Monthly Mental Health Moment – Psychotherapy

Mental Health Moment graphic

Clinical psychologists Dr. Steven Taketa and Dr. Analu Sing, with the Mental Health Clinic at UH West Oʻahu, will offer monthly mental health tips to students, faculty, and staff to cope through COVID-19 and these trying times:

In response to the COVID-19 pandemic, there has been an increase in the number of people seeking mental health therapy. Researchers have documented that treatment has been associated with positive outcomes for people suffering from a range of disorders and personal struggles. So, why is it that some people respond well to therapy and others do not?

Studies have demonstrated that a major factor between these two very different outcomes has to do with the relationship that a client has with his or her therapist. Having a trusting relationship with a clinician and feeling understood and cared for has been shown to produce better results than any other factor being studied. Interestingly, the client-therapist relationship has been consistently found to be more powerful in the healing process than the actual therapy itself. If you are thinking about getting treatment, here are some tips:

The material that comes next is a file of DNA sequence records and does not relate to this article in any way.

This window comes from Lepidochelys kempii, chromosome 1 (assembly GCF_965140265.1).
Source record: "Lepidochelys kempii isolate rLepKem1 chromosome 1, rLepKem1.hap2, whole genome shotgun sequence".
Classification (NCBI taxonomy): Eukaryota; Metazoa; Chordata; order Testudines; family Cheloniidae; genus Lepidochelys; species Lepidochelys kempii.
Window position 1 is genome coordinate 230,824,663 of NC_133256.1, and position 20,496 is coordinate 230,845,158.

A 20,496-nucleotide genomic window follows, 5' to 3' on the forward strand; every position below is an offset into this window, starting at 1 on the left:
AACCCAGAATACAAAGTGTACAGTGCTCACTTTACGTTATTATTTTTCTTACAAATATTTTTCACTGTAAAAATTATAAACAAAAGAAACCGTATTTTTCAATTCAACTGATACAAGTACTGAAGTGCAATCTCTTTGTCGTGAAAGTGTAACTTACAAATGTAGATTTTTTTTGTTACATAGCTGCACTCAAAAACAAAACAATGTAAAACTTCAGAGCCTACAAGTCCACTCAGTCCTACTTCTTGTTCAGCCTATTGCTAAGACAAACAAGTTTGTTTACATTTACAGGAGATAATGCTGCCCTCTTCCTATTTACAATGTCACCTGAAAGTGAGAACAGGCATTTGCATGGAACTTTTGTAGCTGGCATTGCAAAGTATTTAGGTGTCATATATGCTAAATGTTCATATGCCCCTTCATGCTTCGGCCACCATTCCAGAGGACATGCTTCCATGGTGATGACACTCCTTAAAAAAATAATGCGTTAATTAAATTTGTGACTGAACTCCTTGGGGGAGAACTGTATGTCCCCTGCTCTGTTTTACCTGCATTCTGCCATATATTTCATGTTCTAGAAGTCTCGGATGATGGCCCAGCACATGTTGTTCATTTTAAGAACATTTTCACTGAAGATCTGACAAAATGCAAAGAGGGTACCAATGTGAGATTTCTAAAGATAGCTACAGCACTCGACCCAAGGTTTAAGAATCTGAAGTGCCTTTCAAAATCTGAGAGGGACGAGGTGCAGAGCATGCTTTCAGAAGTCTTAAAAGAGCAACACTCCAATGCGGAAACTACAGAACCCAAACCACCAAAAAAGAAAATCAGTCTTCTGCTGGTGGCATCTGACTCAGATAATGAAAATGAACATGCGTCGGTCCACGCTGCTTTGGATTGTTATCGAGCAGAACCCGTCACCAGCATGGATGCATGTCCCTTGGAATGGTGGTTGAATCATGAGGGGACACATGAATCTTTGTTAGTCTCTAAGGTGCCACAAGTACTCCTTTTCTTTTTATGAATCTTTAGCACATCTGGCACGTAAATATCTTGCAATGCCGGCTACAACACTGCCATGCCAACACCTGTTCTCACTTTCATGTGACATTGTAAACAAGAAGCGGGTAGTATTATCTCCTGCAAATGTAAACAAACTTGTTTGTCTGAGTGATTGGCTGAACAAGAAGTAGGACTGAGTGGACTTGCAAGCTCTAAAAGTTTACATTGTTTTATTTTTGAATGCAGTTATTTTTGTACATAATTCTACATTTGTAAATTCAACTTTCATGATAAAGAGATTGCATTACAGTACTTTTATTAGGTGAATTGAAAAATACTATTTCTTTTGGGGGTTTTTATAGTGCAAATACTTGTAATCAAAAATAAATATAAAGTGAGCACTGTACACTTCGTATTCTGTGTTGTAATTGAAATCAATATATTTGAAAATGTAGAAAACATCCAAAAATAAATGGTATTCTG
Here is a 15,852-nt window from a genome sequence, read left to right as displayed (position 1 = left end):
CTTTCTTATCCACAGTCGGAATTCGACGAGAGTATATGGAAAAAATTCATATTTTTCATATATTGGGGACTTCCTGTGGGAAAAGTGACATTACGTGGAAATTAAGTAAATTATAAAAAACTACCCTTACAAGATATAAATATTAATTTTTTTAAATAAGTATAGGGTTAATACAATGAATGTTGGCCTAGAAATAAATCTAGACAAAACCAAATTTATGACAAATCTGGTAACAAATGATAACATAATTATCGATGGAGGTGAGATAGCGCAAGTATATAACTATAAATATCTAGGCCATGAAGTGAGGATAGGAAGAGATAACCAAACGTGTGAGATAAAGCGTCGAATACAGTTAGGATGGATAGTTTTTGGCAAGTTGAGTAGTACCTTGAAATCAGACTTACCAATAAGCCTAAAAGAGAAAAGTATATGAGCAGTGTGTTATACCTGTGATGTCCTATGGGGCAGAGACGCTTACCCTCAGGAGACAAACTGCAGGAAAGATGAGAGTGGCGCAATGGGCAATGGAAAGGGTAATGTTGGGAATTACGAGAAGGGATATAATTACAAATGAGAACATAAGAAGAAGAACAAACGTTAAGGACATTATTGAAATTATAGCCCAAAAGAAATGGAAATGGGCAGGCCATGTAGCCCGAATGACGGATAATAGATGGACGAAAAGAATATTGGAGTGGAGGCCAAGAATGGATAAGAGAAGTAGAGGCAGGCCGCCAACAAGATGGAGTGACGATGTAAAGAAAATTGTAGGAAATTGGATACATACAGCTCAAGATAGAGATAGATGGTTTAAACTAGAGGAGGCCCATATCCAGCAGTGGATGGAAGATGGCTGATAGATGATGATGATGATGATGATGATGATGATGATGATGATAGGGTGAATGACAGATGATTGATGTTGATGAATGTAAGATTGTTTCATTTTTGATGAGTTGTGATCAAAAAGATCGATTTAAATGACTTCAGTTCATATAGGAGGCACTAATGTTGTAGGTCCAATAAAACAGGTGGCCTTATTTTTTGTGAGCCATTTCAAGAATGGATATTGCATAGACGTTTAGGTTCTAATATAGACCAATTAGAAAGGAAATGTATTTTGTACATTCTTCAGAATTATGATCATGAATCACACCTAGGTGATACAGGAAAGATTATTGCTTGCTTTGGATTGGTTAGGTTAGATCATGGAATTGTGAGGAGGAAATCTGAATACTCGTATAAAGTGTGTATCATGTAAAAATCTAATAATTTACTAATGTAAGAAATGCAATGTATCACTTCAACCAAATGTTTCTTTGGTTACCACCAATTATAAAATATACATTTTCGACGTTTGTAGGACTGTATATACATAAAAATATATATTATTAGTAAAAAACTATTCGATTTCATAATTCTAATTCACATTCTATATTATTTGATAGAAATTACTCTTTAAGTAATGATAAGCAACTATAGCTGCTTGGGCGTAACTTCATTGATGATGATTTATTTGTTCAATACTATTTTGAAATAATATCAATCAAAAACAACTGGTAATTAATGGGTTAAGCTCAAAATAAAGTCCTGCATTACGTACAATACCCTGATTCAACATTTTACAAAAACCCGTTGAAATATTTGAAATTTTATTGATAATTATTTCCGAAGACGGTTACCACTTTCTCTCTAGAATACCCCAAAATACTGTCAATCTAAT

1. The Right Therapist. The right therapist for you is likely a professional who you trust, respect, and have a positive reaction towards.

2. Be Selfish. Challenge yourself to be selfish about the treatment you receive. If your therapist is not producing the results that you want, talk to your therapist about this concern and decide if it would be in your best interest to find another clinician.

3. Give Feedback. Let your provider know about any concerns that you might have about treatment and tell him or her if you disagree with anything that was talked about.

4. Let Us Help. UH West Oʻahu offers free and confidential mental health services for all enrolled students. UH West Oʻahu does not provide treatment to faculty and staff, but they are welcome to contact the campus’ counseling services to get guidance about treatment. Email or call 689-2661.

Image courtesy of UHWO Staff